I don't read The Voice newspaper (the leading black newspaper in the UK) much; I probably should. The other week, I was in a nearby cornershop for some emergency household supplies and paying by the till, I saw The Voice and without further thought, added it to my shopping basket.
The main reason I bought the paper was the fact that it had on the cover the face of Trevor Phillips (a face I don't ever like seeing) with the bold headline EQUAL WRONGS. The Voice hit the perfect note for me, in its unequivocal damning of the decision by Tony Blair's government to appoint Phillips, a former broadcaster who has had an astronomical rise under the Labour Party's rule, for reasons that should give right thinking people of black and other ethnic minority groups serious pause. In my view, Trevor Phillips was never that great a broadcaster anyway. He was, apart from Trevor McDonald, one of the few black presenting faces on British Television in the late 80s and early 90s. There not being many to choose from, Trevor Phillips, in my view, was a natural choice whenever programmes about the black community were to be presented. It did not mean that he was the best person. I never saw anything to make me think he was a Bernie Grant or Darcus Howe who, love them or hate them, had/have clear convictions, especially on the issue of race in Britain.
I don't know what led anyone to think Trevor Phillips was any kind of flag bearer for the black community. But Tony Blair came into power and Phillips was transformed into just what, in my view, he was not. After the resignation of the former head of the Commission for Racial Equality (CRE), the charismatic Gurbux Singh, Trevor Phillips was the shock replacement, in January 2003, of this important organisation, which was supposed to be the watchdog of the rights of ethnic minorities in Britain - in employment and other areas where equality under the law is essential.
What happened under Phillips, was a watering down of the effect of the CRE. Worse, Phillips began to mouth off ideas that would not have been out of place coming from right wing groups. According to Trevor Phillips, the fact that 'this county' lost Shakespeare is a tragic thing. Who told him that Shakespeare's 'world heritage' status in literature represents a loss to Britain? In what way is the bard lost? It is one of the milder declarations of this man, whose idea of 'Britishness' requires that people completely blend in, indistinguishable by their cultural backgrounds, forget their attachments to wherever they come from. He in/famously attacked Multiculturalism, saying it had no place in today's British society. London Mayor, Ken Livingstone, gave a furious dressing down to Phillips over his anti-multiculturalism views; when the white Livingstone is the one having to defend multiculturalism, against the poison of the black Phillip, one gets to thinking. I see Ken Livingstone on the London Underground (the Jubilee Line) regularly. I've never seen Trevor Phillips and don't wish to. I know which of these two men I'd rather drink tea with.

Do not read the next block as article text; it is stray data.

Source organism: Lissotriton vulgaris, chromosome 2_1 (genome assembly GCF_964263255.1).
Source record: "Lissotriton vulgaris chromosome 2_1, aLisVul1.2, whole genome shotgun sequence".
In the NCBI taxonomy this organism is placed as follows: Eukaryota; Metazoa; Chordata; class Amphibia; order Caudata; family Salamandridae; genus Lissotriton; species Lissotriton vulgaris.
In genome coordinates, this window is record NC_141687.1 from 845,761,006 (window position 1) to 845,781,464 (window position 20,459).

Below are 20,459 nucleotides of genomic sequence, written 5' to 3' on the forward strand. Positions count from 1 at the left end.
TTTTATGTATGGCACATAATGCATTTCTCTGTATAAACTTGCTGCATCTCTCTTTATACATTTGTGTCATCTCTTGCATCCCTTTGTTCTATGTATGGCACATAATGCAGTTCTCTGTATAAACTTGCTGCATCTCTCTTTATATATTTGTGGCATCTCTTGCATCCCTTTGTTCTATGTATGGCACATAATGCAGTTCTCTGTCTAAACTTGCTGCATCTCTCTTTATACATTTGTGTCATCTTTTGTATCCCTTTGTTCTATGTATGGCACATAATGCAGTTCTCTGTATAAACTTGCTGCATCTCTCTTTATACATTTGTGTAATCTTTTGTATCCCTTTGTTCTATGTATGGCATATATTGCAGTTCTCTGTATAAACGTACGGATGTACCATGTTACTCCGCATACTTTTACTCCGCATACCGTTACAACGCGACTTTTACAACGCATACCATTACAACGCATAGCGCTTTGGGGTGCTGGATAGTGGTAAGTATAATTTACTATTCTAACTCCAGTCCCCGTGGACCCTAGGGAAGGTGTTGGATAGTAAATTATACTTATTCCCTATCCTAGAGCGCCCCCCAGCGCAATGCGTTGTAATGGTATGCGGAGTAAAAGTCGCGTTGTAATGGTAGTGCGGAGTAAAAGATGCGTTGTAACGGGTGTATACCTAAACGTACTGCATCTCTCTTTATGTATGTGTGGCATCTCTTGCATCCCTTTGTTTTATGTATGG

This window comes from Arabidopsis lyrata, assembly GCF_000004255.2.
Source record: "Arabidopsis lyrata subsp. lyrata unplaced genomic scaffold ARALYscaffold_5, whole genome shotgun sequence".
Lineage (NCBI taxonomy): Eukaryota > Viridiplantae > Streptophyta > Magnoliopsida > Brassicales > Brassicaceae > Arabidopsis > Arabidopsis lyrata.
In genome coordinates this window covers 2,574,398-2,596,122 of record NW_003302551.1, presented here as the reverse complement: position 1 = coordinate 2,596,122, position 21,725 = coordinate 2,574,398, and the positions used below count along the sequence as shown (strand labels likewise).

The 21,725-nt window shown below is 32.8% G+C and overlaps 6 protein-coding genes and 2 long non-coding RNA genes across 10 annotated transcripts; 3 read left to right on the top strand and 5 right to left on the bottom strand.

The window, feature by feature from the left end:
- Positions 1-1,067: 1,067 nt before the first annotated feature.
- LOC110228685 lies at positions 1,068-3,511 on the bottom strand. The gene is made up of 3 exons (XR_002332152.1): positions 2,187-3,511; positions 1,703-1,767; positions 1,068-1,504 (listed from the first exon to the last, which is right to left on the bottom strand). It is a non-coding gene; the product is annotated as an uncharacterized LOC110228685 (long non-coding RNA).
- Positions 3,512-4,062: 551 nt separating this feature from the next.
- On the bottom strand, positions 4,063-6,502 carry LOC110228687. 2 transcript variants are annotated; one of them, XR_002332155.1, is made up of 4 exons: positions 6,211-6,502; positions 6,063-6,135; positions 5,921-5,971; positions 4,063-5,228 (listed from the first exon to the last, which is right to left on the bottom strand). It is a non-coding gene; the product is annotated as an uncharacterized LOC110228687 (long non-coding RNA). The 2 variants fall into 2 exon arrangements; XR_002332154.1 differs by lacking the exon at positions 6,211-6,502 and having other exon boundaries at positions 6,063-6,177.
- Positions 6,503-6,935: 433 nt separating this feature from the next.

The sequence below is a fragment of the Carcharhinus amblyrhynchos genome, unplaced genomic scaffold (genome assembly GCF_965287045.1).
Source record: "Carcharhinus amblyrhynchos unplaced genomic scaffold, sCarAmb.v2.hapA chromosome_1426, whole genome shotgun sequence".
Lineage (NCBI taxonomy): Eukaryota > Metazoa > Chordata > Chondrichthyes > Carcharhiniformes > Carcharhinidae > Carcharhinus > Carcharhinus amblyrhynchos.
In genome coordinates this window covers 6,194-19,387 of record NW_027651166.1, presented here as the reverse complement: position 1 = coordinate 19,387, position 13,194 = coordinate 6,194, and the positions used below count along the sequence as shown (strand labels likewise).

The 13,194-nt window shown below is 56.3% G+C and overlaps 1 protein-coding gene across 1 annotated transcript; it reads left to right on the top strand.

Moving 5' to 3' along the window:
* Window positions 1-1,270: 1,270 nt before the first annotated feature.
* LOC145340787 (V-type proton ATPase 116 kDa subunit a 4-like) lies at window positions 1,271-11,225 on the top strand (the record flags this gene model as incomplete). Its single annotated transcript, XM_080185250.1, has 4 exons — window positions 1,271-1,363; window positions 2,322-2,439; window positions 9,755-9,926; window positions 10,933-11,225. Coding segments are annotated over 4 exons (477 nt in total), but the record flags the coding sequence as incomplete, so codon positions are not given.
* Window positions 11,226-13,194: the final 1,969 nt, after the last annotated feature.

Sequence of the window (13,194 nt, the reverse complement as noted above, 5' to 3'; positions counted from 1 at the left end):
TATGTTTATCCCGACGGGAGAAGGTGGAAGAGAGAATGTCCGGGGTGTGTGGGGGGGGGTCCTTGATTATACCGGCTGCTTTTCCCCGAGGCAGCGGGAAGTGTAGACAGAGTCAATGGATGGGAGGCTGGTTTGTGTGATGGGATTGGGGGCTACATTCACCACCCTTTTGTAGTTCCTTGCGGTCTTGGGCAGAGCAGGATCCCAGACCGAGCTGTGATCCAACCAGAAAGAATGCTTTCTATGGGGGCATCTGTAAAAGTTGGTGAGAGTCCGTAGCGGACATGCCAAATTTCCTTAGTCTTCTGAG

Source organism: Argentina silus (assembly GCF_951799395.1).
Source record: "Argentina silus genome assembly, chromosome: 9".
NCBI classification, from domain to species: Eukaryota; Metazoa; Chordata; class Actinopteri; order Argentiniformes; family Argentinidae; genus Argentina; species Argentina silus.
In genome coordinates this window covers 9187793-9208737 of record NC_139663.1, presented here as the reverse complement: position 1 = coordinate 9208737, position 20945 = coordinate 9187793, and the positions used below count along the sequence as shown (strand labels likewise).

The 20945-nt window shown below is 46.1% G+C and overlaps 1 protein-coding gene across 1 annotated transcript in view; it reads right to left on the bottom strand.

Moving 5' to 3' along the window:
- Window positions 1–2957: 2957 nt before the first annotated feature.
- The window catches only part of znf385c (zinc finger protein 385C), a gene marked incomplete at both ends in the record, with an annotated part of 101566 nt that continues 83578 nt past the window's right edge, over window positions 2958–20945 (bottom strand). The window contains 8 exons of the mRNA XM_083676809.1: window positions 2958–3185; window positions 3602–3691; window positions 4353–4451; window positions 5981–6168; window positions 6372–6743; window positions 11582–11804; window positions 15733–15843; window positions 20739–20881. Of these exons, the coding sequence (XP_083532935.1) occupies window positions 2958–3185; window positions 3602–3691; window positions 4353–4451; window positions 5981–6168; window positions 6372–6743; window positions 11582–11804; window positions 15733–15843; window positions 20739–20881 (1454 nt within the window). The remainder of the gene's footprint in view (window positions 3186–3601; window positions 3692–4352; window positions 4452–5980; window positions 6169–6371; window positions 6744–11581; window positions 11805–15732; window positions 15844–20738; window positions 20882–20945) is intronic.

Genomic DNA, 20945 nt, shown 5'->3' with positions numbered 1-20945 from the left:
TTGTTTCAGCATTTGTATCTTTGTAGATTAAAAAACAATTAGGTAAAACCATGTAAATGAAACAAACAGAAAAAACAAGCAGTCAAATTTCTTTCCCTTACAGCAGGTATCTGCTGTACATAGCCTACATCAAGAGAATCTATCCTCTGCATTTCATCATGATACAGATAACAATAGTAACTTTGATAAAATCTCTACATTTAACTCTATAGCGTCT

When Benjamin Zephaniah threw the Queen's conferment of an OBE back, saying: "Stick it, Mrs. Queen," he wrote about his reasons for rejecting the 'honour' in the Evening Standard. Trevor Phillips rushed a piece into the same paper days later, to attack Zephaniah's stance. I shook my head.
And now, Blair's government has had the bright idea of replacing the CRE with the new 'Commission for Equalities and Human Rights' - more power but completely compromised effectiveness in fighting for minority groups in Britain. And guess who is the leader? Trevor Phillips. All the stakeholders, including London Mayor Livingstone, Black & Ethnic Minority grougps, Liberty groups, Gay groups - are seriously concerned.
"It's a terrible decision," - says the National Assembly Against Racism. "It's absolutely disgraceful," says the Mayor. You can say that again, Mr. Livingstone.
And to the powers that be, an appointment that heralds a huge setback for non-white peoples in Britain cannot be a racist decision since the person being used - is a black man. Use the Brother to keep the brothers and sisters down. The old trick is as effective as ever.
- I enjoyed reading my edition of The Voice, including (see the pic) an article informing us that a 'Nigerian makes history' playing a Shakespearean king on the British stage. The article, written by Uchenna Izundu (herself of Nigerian extraction) celebrates David Oyelowo's part as Henry VI onstage with the Royal Shakespeare Company. What I don't understand is, why The Voice is only just waking up to the 'historical' relevance now. David Oyelowo (who recently appeared on the TV show, Shoot The Messenger which led to much public comment on black-on-black racism in the UK; I missed the programme, which may not be a bad thing) 'made' the 'history' at least 2 or 3 years ago as the first 'black actor' (no mention of 'Nigerian', at the time; in fact The Voice is the first to identify him as such, that I'm aware) to play Henry. He is merely reprising his role in the new production. Something awfully belated about The Voice's proclamation concerning Oyelowo, therefore.